17. A Series of Unfortunate Events

A Series Of Unfortunate Events

Sometimes it seems like Hollywood is remaking the same ten stories every year. Other times, something like A Series of Unfortunate Events, the award-winning first complete adaptation of a wildly popular 20-year-old book series, comes along and reminds us that there are still stories worth adapting. Daniel Handler’s clever, mysterious, and endlessly pessimistic children’s books were perfectly streamlined by Netflix’s adaptation, which saw Patrick Warburton take on the role of enigmatic narrator Lemony Snicket. Thirteen books were adapted across three seasons, and somewhere along the way, the show evolved into a searing and surprisingly complex indictment of corrupt, incompetent, and fascist leadership, all without losing any of the charm or humor fans love. With rich period production design that rivals that of The Marvelous Mrs. Maisel, an increasingly nuanced performance by Neil Patrick Harris as series villain Count Olaf, and writing that nestles jokes in jokes in jokes like Russian dolls, the series wraps its allegorical center in a deeply entertaining package. ASOUE is a timely gift for the present day, a rousing message to clever kids and fed up adults that implore us to use persistence, logic, and teamwork to stop the world from falling apart around us. (Valerie Ettenhofer)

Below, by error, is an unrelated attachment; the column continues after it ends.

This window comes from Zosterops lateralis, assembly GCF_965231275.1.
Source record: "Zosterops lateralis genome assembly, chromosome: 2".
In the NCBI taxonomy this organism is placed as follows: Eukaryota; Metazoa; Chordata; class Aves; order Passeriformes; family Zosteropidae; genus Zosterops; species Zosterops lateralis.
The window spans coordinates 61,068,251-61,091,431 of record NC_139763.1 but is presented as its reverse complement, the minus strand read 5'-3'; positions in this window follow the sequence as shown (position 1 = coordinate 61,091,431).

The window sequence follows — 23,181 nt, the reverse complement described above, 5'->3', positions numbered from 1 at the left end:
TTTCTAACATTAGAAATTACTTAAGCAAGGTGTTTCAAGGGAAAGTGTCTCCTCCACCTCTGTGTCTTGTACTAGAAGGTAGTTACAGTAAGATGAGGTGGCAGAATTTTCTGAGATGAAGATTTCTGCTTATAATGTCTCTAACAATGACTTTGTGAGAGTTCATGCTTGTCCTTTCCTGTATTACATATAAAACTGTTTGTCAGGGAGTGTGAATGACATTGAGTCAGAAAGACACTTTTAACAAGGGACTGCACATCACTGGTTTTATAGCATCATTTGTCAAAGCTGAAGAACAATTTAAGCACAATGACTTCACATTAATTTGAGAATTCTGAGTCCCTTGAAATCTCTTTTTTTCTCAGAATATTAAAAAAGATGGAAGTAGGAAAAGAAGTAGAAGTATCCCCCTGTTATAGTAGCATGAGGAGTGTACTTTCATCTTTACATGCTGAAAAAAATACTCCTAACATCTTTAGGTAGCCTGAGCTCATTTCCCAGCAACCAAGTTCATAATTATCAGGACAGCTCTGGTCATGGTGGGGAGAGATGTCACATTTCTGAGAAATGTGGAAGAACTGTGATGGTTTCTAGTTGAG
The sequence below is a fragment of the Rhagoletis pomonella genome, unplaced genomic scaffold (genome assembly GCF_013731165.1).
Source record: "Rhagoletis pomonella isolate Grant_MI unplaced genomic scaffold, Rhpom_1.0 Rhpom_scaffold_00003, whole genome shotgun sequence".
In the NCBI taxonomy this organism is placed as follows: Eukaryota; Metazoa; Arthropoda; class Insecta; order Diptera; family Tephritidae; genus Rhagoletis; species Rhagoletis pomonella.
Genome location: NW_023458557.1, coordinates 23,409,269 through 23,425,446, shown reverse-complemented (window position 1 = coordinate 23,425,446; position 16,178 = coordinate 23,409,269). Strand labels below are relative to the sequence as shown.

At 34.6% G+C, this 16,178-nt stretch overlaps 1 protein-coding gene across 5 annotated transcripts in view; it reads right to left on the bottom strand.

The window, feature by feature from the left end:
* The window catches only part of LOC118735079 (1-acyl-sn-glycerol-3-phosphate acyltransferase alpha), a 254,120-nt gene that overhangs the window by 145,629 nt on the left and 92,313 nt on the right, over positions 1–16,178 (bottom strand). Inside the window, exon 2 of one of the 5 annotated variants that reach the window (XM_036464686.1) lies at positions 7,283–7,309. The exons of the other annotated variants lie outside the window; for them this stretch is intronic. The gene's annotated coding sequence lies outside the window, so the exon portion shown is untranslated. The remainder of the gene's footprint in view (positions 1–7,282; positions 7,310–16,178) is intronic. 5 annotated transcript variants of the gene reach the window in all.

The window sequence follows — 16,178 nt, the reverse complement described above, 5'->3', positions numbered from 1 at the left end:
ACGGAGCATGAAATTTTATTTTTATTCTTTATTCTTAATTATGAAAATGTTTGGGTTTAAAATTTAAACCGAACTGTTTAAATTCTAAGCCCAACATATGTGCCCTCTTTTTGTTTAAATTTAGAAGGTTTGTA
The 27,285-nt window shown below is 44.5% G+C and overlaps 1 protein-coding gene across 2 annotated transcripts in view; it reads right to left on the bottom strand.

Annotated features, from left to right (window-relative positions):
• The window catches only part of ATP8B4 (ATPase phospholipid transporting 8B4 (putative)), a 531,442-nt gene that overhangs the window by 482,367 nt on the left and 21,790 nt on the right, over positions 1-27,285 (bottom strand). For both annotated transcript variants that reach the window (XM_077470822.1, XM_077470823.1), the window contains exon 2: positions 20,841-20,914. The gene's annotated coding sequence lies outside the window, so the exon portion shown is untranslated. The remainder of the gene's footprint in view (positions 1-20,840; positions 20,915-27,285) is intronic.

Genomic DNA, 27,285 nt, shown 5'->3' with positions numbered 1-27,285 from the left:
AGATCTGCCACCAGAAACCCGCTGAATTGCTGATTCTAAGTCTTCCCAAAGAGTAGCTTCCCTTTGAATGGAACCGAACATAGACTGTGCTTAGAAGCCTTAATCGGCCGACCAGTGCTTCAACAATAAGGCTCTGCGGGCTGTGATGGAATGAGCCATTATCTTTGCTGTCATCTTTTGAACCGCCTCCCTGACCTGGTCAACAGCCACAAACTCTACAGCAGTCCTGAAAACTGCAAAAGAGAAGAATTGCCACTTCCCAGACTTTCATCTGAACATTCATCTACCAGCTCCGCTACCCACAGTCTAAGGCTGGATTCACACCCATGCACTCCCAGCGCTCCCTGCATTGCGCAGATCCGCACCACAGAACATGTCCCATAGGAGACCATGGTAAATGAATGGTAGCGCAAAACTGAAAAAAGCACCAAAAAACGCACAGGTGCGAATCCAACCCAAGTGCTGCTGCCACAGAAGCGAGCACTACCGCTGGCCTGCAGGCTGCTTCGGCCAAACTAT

16. Game of Thrones

Game Of Thrones